Oxymoron: A rhetorical figure in which incongruous or contradictory terms are combined, as in “a deafening silence” and “a mournful optimist”. (dictionary.reference.com)
A friend of ours has kindly given us a subscription to “The Briefing” magazine. It is a fairly middle of the road evangelical journal, and to be honest we are so grateful to have reading material in English that we usually read it from cover to cover as soon as it arrives in the postbox.

This month I was reading a book review, during which the reviewer was lamenting the lack of Biblical content in the publication he was critiquing. He gave several examples, as in the following:

“One curious example can be found in chapter 3 where he describes a “World without God” with examples from poetry, Pink Floyd and Nietsche, but without a single reference to any Bible passage…. Another is when he uses Dorcas (of Acts 9:36-42) and the Samaritan woman (of John 4:1-29) as models of the way that we might evangelise. It’s not that we can learn nothing from Dorcas and the Samaritan woman, but to choose them as examples over and above biblical instruction….”

Now this guy’s Bible might be different to mine, but I have managed to locate both Dorcas and the Samaritan woman in my Bible, and therefore I was left slightly astounded by the inference that these examples were somehow as “unbiblical” as Pink Floyd or Nietsche.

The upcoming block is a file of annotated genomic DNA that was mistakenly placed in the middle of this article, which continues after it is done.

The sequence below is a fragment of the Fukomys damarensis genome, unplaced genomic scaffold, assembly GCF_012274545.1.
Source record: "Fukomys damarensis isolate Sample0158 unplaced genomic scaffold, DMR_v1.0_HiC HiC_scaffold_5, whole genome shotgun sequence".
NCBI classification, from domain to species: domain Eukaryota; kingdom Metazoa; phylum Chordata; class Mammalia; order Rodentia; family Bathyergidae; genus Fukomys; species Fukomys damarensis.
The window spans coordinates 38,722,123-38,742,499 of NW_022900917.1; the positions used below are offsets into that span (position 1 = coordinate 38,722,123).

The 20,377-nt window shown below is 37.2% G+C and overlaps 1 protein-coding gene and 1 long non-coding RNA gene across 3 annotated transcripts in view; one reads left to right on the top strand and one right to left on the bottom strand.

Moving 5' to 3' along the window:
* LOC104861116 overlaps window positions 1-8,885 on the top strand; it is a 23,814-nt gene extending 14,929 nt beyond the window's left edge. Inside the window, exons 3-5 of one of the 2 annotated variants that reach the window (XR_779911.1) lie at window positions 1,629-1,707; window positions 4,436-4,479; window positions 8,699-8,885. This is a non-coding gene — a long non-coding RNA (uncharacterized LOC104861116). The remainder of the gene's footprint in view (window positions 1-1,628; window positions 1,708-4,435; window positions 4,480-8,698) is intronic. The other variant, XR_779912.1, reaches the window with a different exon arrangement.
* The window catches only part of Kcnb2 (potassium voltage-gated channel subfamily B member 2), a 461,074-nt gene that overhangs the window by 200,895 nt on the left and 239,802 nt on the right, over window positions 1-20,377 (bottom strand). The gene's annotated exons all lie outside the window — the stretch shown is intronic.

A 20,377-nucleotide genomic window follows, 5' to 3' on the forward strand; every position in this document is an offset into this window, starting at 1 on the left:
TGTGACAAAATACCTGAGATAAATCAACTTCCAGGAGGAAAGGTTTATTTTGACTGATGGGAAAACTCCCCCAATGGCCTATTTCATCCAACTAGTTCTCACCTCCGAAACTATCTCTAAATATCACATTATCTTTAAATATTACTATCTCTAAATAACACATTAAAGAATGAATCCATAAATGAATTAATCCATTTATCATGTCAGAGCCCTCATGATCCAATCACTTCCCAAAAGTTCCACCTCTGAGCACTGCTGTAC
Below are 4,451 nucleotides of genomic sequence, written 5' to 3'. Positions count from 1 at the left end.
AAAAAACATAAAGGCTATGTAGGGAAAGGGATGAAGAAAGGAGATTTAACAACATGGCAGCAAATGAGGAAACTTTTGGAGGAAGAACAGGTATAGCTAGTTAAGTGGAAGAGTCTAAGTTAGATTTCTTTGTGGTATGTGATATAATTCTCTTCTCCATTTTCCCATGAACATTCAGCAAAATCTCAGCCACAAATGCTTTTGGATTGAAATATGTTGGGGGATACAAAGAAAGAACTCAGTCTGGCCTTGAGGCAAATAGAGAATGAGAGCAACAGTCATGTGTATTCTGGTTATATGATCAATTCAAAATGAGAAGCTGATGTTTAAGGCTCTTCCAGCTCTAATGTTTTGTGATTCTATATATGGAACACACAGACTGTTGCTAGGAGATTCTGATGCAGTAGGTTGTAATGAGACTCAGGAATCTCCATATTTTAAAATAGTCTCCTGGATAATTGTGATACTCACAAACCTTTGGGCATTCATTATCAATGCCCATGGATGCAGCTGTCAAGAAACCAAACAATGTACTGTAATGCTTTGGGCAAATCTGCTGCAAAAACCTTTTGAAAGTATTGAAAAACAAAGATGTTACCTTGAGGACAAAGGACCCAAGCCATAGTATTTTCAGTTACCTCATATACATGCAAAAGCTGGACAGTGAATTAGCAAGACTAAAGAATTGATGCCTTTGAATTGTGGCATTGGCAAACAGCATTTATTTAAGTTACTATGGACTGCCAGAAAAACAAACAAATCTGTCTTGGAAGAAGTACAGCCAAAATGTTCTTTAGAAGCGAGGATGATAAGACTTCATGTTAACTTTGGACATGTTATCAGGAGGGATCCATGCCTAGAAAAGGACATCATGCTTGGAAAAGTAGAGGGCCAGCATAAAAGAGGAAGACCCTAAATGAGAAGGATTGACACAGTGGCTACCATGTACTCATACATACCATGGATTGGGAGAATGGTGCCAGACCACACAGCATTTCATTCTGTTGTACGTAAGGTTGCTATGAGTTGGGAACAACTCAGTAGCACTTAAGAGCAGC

It might be that the guy has an unfortunate writing style, or that the editing job could have been more thorough, but I suspect that it is closely related to the viewpoint that “if it isn’t Paul it doesn’t count”. I haven’t seen it on sale, but I know there is a marketing opportunity for a “wallet edition evangelical bible” starting from Romans and ending with Philemon. It would be an instant best seller.

I don’t know the reason for this phenomenon, I imagine it might be because actually we have no idea what to do with the Bible, and rather than say “we have no idea what to do with the Bible”, we try instead to stick with the bits that we think that we can most easily reduce to “three rules for holy living”.

What I do know is that this phenomenon needs challenging, if only because in some quarters the phrase “evangelical thinking” is hovering on the brink of being relegated to our list of favourite oxymorons, along with “police intelligence”, “Microsoft works” or “airline food”.

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